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Hurricane Katrina was as devastating of a natural disaster that this country actually remembers, in part because of how well documented it was. There were numerous newspaper/magazine features written, there was constant aerial news coverage, even Spike Lee since then has created two documentaries about the tragedy. However, up until this point, nobody has made anything like “Beasts Of The Southern Wild,” directed by Benh Zeitlin and written by him and Lucy Alibar - adapted from Alibar’s one-act play “Juicy and Delicious.”
Not one soul has been audacious enough to present the tragedy as it happened to the people who got the least relief and to show it in non-documentary fantasy drama form. Rarely did you ever hear about the condition of those people that weren’t directly within the New Orleans city limits, those who lived closer to the ocean in much more rural areas – in the southern American wild.
The title “Beasts Of The Southern Wild” seems so inappropriate upon first comprehension of how the story relates to the title. It may seem racist or even degrading upon first recognition, but Zeitlin is just describing humans as we relate to the rest of the world; we are just beasts among many beasts.
Hushpuppy (Quvenzhané Wallis) is a beast in the form of a human. At six years old, she lives in a Louisiana delta community with her single, dying father where the word sanitization ceased to exist many years ago – if it ever existed at all. Within her, the film’s narrator, a true heroine exists. “Beasts” follows Hushpuppy’s life before and after the hurricane as she searches for a meaning in life, amidst some colorful and joyous but certainly deprived characters from the Bayou who gather as if every day is a holiday even when the world seems to be drowning around them.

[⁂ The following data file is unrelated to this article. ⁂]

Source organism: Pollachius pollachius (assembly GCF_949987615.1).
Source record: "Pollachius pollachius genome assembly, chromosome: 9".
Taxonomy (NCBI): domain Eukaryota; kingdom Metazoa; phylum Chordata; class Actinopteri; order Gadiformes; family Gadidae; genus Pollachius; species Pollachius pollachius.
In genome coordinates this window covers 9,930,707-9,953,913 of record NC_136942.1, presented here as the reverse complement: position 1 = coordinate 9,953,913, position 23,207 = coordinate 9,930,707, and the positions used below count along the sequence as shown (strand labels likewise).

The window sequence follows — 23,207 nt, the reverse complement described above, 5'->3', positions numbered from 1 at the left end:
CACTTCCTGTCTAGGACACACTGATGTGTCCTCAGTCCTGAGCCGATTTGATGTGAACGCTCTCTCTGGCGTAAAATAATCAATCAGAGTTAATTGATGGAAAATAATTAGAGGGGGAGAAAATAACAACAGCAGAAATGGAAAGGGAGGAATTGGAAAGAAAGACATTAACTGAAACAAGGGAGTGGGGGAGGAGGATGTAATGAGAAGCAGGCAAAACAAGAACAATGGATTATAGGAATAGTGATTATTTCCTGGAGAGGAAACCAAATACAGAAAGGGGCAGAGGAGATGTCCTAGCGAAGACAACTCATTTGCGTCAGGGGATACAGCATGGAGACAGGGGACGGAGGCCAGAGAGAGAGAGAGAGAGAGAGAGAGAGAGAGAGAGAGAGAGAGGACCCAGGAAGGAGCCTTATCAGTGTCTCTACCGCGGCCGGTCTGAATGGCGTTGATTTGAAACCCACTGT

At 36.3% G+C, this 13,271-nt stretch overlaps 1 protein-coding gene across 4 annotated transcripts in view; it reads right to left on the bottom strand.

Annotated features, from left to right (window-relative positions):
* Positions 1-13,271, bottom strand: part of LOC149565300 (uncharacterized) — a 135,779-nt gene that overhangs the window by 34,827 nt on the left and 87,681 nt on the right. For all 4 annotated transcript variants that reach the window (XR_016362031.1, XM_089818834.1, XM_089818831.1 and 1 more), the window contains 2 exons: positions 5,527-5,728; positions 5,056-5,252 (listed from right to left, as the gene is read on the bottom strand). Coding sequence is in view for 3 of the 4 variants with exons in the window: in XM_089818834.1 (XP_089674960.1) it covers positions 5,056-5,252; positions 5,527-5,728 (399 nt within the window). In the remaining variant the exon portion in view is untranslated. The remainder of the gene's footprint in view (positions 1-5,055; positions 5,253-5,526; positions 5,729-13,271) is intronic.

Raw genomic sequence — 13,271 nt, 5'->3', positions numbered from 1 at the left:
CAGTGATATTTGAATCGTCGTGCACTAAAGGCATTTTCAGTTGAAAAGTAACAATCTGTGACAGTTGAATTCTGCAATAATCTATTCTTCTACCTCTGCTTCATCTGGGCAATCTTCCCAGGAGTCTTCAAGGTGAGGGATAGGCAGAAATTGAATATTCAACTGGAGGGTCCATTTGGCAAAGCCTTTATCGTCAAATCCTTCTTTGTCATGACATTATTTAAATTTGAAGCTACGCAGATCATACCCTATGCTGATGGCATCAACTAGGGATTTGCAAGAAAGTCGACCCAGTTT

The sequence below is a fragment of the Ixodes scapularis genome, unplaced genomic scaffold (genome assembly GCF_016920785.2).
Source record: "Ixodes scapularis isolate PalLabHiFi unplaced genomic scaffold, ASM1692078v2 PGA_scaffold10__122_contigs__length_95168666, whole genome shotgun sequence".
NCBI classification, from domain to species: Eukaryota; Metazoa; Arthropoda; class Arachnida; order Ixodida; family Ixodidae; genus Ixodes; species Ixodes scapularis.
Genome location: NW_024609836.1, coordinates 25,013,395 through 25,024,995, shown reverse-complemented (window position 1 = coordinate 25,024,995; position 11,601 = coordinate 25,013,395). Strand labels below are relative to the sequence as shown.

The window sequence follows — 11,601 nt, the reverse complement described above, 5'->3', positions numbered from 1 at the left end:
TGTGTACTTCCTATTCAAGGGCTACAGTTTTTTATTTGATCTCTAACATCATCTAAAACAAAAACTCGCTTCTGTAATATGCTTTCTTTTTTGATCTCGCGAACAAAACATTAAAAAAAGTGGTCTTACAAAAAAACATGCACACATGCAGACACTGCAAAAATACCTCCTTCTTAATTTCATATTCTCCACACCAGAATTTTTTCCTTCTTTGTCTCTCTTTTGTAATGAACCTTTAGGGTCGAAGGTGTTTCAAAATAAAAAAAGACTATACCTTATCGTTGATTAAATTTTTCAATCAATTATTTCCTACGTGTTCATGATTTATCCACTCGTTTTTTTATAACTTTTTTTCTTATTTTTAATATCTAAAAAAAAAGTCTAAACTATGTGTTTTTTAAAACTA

The realistic sets really add a lot to an already miraculous film. If not for the bottled beer and engines attached to the bed of pick-up trucks to create makeshift boats that provide us with a sign of the era, this community would certainly seem timeless. Zeitlin and his crew clearly did some serious scouting to find areas to make this film look as realistic as possible.
Personally, I have never seen a film so delicately handle the idea that childhood innocence eventually dies; that growing up and learning the true cruel ways of the world is inevitable and unavoidable. Nobody has ever brought to the table this kind of coming-of-age character in such a destructively new-age drama. The empathy with which Hushpuppy deals with her chaotic environment is emblematic of an almost saintly figure. She understands all the beasts of the natural world. She understands how everything in nature is connected and certainly the concept of survival of the fittest, at one point stating that although she’d be sad if she ate her pets, she may have to do it if her father doesn’t come back soon enough with other food.
This may sound like a movie from Terrance Malick, but never in his films (even "Days Of Heaven") has he featured protagonists as likeable and visibly strong as 6 year-old Hushpuppy. She is symbolic of the fact that, to kids, growing up is all they can ever wish for. Like learning to fish with your hands and cook, responsibilities and a meaning in life are all children ever want living amongst an irresponsible single father and his compadres.
“Beasts Of The Southern Wild” is a peculiar illustration of what one must go through and what one must do to survive as a beast in the wild, reminding us that we all do live in completely different environments amidst different wildernesses. Hushpuppy ranks up there with the greatest heroines to ever exist in film. This is a remarkable feat for Zeitlin, his first feature film that carries a magnificent score and stunning cinematography. I recommend this heartfelt tearjerker that premiered at Sundance, winning the Camera d’Or, to anyone and everyone.
P.S. Move over, “Moonrise Kingdom.” I no longer consider you the best film of 2012.
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